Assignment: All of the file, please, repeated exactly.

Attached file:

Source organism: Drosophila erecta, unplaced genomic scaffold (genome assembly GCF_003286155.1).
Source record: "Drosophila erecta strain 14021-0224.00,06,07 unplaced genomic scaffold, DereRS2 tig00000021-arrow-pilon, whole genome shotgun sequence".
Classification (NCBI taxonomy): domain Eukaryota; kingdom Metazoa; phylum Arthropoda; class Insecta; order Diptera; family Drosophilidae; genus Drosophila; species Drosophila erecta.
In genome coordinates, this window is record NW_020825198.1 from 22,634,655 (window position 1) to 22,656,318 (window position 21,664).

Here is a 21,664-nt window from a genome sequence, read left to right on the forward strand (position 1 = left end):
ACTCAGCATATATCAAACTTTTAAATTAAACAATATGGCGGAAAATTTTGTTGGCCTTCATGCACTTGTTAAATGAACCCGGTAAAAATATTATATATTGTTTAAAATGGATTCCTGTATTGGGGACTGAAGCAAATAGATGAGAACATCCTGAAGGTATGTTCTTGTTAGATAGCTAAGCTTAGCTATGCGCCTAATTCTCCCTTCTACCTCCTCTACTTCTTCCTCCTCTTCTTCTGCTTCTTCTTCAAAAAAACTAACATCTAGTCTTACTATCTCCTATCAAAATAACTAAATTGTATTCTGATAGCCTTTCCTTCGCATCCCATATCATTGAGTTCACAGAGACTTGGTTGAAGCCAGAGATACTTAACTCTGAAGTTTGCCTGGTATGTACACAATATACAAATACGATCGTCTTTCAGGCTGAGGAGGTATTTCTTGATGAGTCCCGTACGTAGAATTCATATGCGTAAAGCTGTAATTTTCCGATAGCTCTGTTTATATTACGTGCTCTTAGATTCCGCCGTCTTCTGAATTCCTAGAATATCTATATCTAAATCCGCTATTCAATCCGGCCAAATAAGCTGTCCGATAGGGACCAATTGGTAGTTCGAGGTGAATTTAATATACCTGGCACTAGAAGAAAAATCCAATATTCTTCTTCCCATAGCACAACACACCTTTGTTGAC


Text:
Source organism: Drosophila erecta, unplaced genomic scaffold (genome assembly GCF_003286155.1).
Source record: "Drosophila erecta strain 14021-0224.00,06,07 unplaced genomic scaffold, DereRS2 tig00000021-arrow-pilon, whole genome shotgun sequence".
Classification (NCBI taxonomy): domain Eukaryota; kingdom Metazoa; phylum Arthropoda; class Insecta; order Diptera; family Drosophilidae; genus Drosophila; species Drosophila erecta.
In genome coordinates, this window is record NW_020825198.1 from 22,634,655 (window position 1) to 22,656,318 (window position 21,664).

Here is a 21,664-nt window from a genome sequence, read left to right on the forward strand (position 1 = left end):
ACTCAGCATATATCAAACTTTTAAATTAAACAATATGGCGGAAAATTTTGTTGGCCTTCATGCACTTGTTAAATGAACCCGGTAAAAATATTATATATTGTTTAAAATGGATTCCTGTATTGGGGACTGAAGCAAATAGATGAGAACATCCTGAAGGTATGTTCTTGTTAGATAGCTAAGCTTAGCTATGCGCCTAATTCTCCCTTCTACCTCCTCTACTTCTTCCTCCTCTTCTTCTGCTTCTTCTTCAAAAAAACTAACATCTAGTCTTACTATCTCCTATCAAAATAACTAAATTGTATTCTGATAGCCTTTCCTTCGCATCCCATATCATTGAGTTCACAGAGACTTGGTTGAAGCCAGAGATACTTAACTCTGAAGTTTGCCTGGTATGTACACAATATACAAATACGATCGTCTTTCAGGCTGAGGAGGTATTTCTTGATGAGTCCCGTACGTAGAATTCATATGCGTAAAGCTGTAATTTTCCGATAGCTCTGTTTATATTACGTGCTCTTAGATTCCGCCGTCTTCTGAATTCCTAGAATATCTATATCTAAATCCGCTATTCAATCCGGCCAAATAAGCTGTCCGATAGGGACCAATTGGTAGTTCGAGGTGAATTTAATATACCTGGCACTAGAAGAAAAATCCAATATTCTTCTTCCCATAGCACAACACACCTTTGTTGAC